Addiction has wrecked the freedom of choice.
What is craving… and what exactly is denial?
Craving is both the physical compulsion to use and the mental obsession about using. The addict’s life revolves around the getting and using of drugs. This obsession may take the form of planning for the next high, or even fighting with the desire not to use. It’s all a form of craving, and its debilitating, overwhelming, and severe.
To paint a picture of what this feels like, imagine not eating for three or four days, and then trying not to think about food. At that point, your midbrain would be screaming for you to eat! The addict has the same obsession with their drug, every day, because the midbrain has declared the drug to be #1.
Denial is often the most maddening part of addiction to the outsider. Everyone around the addict sees the toxic behavior and consequences. The addict often does not see it that way at all, or, if they do, only fleetingly and through a haze. Denial is why the addict is usually the last person to recognize the depth and seriousness of a problem. Essentially, that is what their brains are telling them.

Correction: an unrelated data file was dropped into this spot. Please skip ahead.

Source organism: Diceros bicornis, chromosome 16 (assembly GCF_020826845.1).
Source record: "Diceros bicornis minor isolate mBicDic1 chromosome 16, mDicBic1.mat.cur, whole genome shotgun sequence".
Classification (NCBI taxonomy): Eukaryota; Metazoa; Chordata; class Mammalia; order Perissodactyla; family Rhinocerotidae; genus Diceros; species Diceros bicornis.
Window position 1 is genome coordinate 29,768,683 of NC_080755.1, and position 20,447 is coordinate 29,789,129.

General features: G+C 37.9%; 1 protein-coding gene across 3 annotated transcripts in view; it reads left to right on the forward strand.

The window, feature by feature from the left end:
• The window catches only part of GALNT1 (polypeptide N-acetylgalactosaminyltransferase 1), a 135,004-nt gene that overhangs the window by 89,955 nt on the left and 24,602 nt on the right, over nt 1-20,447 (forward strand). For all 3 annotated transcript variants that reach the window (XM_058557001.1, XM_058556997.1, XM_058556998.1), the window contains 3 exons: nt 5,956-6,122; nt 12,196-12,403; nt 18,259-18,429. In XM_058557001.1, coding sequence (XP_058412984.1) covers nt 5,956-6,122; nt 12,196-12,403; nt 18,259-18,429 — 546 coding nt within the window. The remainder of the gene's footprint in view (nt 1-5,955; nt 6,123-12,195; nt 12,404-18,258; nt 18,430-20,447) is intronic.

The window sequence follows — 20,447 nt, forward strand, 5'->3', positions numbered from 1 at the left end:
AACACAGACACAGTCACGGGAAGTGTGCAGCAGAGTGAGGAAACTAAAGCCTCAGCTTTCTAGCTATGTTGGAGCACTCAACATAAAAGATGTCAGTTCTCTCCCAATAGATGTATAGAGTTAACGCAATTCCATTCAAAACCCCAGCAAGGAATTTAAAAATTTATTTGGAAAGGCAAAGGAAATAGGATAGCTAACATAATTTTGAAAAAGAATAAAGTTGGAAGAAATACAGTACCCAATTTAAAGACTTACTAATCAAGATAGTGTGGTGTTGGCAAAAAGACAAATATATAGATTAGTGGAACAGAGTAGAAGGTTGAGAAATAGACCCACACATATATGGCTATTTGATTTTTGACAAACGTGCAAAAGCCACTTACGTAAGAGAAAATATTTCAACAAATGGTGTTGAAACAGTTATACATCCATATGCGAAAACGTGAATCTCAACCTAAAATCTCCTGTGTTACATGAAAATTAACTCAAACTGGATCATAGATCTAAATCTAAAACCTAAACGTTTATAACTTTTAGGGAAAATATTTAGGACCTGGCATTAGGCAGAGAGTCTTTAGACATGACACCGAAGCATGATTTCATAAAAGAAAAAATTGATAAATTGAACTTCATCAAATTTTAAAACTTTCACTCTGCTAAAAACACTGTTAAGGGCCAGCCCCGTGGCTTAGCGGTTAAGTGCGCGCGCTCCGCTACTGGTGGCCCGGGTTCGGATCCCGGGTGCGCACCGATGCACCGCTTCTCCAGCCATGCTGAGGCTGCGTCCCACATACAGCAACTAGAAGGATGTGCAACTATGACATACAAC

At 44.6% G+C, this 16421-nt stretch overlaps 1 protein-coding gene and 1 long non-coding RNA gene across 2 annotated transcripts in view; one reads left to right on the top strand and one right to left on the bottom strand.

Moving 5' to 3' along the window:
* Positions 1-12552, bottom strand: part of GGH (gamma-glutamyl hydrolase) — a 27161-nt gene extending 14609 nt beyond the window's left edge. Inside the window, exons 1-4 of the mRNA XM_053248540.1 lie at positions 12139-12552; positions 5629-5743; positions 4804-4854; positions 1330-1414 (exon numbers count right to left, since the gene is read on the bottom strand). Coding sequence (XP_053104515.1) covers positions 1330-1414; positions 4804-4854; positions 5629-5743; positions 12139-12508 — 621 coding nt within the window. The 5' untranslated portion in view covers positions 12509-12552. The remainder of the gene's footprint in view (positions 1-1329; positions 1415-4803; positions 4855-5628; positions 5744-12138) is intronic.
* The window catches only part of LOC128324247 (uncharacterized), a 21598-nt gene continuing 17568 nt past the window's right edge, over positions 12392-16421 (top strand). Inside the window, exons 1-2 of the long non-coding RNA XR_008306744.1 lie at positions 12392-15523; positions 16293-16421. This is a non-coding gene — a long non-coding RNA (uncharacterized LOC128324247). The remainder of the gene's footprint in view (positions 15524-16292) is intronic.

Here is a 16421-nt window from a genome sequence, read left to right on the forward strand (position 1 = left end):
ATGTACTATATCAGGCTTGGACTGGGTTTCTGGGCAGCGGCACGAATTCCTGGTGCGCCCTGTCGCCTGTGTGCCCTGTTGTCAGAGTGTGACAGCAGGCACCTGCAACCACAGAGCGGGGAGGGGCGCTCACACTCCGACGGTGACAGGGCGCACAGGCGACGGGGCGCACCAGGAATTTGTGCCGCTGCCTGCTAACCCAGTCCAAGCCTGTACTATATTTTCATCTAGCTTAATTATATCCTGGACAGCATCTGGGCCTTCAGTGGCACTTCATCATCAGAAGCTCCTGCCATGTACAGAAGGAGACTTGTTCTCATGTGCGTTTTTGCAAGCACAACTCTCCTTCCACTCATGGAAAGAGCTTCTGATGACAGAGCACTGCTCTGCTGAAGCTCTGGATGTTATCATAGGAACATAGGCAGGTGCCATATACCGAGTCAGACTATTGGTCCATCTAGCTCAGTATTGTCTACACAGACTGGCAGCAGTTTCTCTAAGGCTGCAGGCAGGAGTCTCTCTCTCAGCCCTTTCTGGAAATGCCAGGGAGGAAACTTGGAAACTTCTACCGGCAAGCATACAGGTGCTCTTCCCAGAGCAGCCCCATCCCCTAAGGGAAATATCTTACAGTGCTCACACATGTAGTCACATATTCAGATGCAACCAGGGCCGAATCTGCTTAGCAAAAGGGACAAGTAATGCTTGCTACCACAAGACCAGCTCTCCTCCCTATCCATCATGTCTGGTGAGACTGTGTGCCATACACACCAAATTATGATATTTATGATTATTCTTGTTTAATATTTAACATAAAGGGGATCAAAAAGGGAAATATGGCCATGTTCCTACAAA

Again, this is all a reflection of what is happening in their brain. The pleasure circuitry of the brain is desperately trying to protect its unobstructed access to the drug.
What is anhedonia?
Anhedonia, or pleasure blindness, is the inability to enjoy formerly pleasurable experiences. Addicts often feel depressed and numb to ordinary and important pleasures such as spending time with family or enjoying favorite hobbies.
This is an outward reflection of the twisted inner chemistry of the addicted brain. In a brain not hijacked by addiction, normal dopamine surges, such as spending time with loved ones, “reach” the pleasure set-point and register as enjoyable events. However, repeated dopamine uptakes from using raise the set-point so impossibly high that only the drug provides any sense of fleeting pleasure. Ironically, in later addiction no amount of drugs bring pleasure. At this point, they will use in a desperate attempt to feel normal, or simply to feel nothing.
Understanding the devastating effects of addiction on the brain should help you understand why “choice” alone is inadequate. In fact, you can take away alcohol from the alcoholic and all you’ll have is an angry, irritable, unhappy alcoholic. They will still crave alcohol, and that is truly a miserable experience. Treatment gets to the underlying brain dysfunctions. It helps the alcoholic manage stress. The normal pleasure circuitry comes back “online.” True freedom of choice can be restored.